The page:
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Medical Teams International | Official Blog

Get the latest updates from our programs in the field internationally and here in the United States.  

  • Interview with MTI President & CEO Jeff Pinneo

    by Katie Carroll | Apr 24, 2014

    On April 7th, MTI President & CEO Jeff Pinneo sat down for an interview with Clear Channel Radio’s John Erickson.  They discussed a broad range of topics related to the work of Medical Teams International, including how we decide when to respond, where we have volunteer teams working, and how we decide to pull out of a country.  Jeff also discussed how he became involved with MTI and the work we do in the U.S.

    To listen to the full interview, download it here.

    Jeff Pinneo is interviewed by John Erickson
  • Field Highlight: Cyrus in Liberia

    by Katie Carroll | Apr 23, 2014


    Cyrus is a general Community Health Volunteer for Kebede Clinic in Sinoe County, Liberia.  A woman came to see him with a swollen nipple that had become infected after she gave birth and started breast feeding. He referred her to a clinic where she was treated with anti-biotics and was able to go home the same day to her family. If it had not been treated early, it could have grown more serious and endangered not only the mother’s life but the newborn baby’s as well.

    Thank you for your support of our safe motherhood programs!  Because of you, health workers are receiving critical training to help women and children stay healthy.
  • Lifesaving Medicines Success Story: Irene

    by Katie Carroll | Apr 22, 2014

    Today we share with you a story of how your gifts to our lifesaving medical supplies program are changing lives for children around the world. Thank you for your generosity and compassion!

    17 Year Old Irene has Nodding Syndrome


     Irene is a 17 year old with Epilepsy and Nodding Syndrome. When she has medicines, her symptoms are controlled; she can sit, walk, help with chores around the house, and go to school. Like most children with Nodding Syndrome, when she does not have her medication, Irene becomes a danger to herself. The disease starts to destroy her physically and mentally, and puts her at risk of falling into fires, among other things.

    With one brother and one sister, she’s the oldest child in her family, and the only one to have Nodding Syndrome.  Irene's mother cares for her. Irene began having symptoms 12 years ago, when she was 5. She had to leave school at 13 because of her symptoms.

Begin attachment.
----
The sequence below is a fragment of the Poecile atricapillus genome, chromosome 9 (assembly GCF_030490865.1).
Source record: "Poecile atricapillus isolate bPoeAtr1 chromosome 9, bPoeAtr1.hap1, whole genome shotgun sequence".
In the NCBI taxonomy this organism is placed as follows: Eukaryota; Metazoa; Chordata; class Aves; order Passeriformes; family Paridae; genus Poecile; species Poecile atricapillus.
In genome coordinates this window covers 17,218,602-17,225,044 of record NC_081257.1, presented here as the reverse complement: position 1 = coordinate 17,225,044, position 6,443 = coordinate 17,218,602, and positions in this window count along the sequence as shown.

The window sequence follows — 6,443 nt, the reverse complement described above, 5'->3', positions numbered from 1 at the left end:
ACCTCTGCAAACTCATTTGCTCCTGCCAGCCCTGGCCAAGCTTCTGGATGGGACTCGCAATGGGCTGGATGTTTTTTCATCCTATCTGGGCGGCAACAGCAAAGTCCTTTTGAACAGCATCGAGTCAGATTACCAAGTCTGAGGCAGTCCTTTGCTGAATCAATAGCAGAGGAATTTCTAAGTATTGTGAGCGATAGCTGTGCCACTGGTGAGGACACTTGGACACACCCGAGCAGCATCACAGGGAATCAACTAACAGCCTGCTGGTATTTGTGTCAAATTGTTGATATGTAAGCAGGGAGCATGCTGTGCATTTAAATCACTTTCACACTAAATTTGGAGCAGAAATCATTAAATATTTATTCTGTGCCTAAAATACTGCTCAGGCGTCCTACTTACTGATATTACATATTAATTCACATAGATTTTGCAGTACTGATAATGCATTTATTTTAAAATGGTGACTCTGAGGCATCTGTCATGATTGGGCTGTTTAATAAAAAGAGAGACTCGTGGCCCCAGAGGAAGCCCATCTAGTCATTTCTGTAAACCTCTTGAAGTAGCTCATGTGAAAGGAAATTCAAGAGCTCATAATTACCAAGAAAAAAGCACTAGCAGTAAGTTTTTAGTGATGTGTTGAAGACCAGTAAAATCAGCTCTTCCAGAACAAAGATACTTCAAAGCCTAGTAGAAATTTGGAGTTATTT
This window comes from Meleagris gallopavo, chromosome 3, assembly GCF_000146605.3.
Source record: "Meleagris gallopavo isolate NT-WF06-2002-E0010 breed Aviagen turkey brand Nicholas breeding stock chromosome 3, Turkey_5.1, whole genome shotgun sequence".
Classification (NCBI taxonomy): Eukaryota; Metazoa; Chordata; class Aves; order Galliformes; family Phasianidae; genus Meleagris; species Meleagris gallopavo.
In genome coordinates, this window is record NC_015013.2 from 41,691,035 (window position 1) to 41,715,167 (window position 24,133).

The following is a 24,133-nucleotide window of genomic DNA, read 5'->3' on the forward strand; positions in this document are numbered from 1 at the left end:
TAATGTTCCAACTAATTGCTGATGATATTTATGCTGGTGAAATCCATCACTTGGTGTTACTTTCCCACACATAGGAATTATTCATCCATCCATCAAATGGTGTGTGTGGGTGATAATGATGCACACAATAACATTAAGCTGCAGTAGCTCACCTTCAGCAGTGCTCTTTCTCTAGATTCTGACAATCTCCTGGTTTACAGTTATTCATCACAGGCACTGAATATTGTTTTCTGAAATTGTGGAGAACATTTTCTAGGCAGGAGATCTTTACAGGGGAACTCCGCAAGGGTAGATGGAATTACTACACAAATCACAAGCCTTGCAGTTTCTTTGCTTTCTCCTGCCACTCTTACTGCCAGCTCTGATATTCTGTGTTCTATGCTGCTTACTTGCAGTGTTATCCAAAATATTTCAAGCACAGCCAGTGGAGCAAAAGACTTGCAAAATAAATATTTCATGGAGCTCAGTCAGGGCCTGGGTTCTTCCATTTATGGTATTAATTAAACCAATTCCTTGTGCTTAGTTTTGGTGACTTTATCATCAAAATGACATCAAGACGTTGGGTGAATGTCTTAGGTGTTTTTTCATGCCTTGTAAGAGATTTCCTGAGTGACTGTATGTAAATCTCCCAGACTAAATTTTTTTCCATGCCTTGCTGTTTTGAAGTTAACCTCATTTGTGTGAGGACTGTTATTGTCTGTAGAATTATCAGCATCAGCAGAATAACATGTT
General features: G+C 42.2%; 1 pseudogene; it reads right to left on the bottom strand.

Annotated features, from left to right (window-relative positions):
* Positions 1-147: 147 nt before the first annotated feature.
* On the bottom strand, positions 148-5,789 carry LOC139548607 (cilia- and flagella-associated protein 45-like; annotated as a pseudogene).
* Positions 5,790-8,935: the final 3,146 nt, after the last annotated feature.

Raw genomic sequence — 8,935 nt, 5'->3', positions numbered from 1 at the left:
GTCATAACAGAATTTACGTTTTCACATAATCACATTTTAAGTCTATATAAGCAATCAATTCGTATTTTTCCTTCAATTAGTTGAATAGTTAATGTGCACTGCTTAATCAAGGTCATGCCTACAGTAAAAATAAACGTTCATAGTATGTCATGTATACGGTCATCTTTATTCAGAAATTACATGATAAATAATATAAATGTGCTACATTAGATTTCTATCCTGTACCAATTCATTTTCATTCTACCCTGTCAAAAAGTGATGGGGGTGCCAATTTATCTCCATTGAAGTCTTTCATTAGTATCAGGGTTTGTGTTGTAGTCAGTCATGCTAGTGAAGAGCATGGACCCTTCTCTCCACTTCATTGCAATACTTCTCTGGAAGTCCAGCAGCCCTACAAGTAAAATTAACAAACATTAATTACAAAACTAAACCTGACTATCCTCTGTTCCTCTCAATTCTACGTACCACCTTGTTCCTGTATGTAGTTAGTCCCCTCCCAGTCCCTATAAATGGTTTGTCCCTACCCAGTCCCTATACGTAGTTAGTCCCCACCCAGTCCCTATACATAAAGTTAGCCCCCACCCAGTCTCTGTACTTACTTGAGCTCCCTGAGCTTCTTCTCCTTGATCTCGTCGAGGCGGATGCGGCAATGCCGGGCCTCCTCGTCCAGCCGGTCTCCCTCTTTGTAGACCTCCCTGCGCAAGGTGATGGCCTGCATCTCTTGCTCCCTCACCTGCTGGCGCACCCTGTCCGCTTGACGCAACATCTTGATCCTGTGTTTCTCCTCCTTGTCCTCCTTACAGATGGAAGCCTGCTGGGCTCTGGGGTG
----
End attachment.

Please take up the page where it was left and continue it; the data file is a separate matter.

Irene's Mother


    The community has come together to help each other through these hard times. If Irene has a seizure while her mother's away, other neighbors who are familiar with her illness step in to help. The challenge is getting medicine consistently. If there’s a shortage of medication at the clinic near their home, they travel 30 kilometers (18 miles) to the nearest town to a clinic where they can get the medication they need for free. 

    Irene and her mother with MTI Staff

    There are places closer that sell the medicines at an expensive price, but Irene's family can’t afford it…so they trek the 30 km to Gulu instead. However, making the long trip can be challenging since that cuts into time Irene's mother needs to spend working in the fields for food.

    On this day, Irene and her mother traveled less than 1 km to a clinic to receive the necessary medications to treat Irene's Nodding Syndrome from MTI staff and volunteers - medications that YOU sent!  We are so grateful for your donations to our medical supplies distribution program.  Your support is transforming the lives of Irene and children like her.  Thank you!

    Story by Megan Steele
    Photos by Trina Chase
  • Field Report: Making Immunizations for Children Accessible in Haiti

    by Katie Carroll | Apr 22, 2014

    We are very grateful to share with you how your generous gifts are helping mothers and children in Haiti.  Thank you for supporting our Haiti programs!

    In Crochu, Haiti, mothers need to walk about four hours to bring their children to a health facility to receive necessary shots. The ones who can afford, spend about 150 gourdes ($3.33 USD) for transportation beside money for food during the day out. Otherwise children receive vaccines only when there is immunization campaign: one or two times a year.

    Thanks to you, this month Medical Teams International was able to coordinate with the UCS (a group of local public health institutions) to bring immunization services closer to the community.  MTI received supplies such as cool boxes, syringes, cotton balls, alcohol, vaccines, vitamin A, bio-security boxes,scales, registers and forms.  We also facilitated the organization of a rally post where children, pregnant women and women of reproductive age received primary health services such as immunization shots, vit A, weighing, education on health topic, through mothers’ clubs activities with the support of health committees.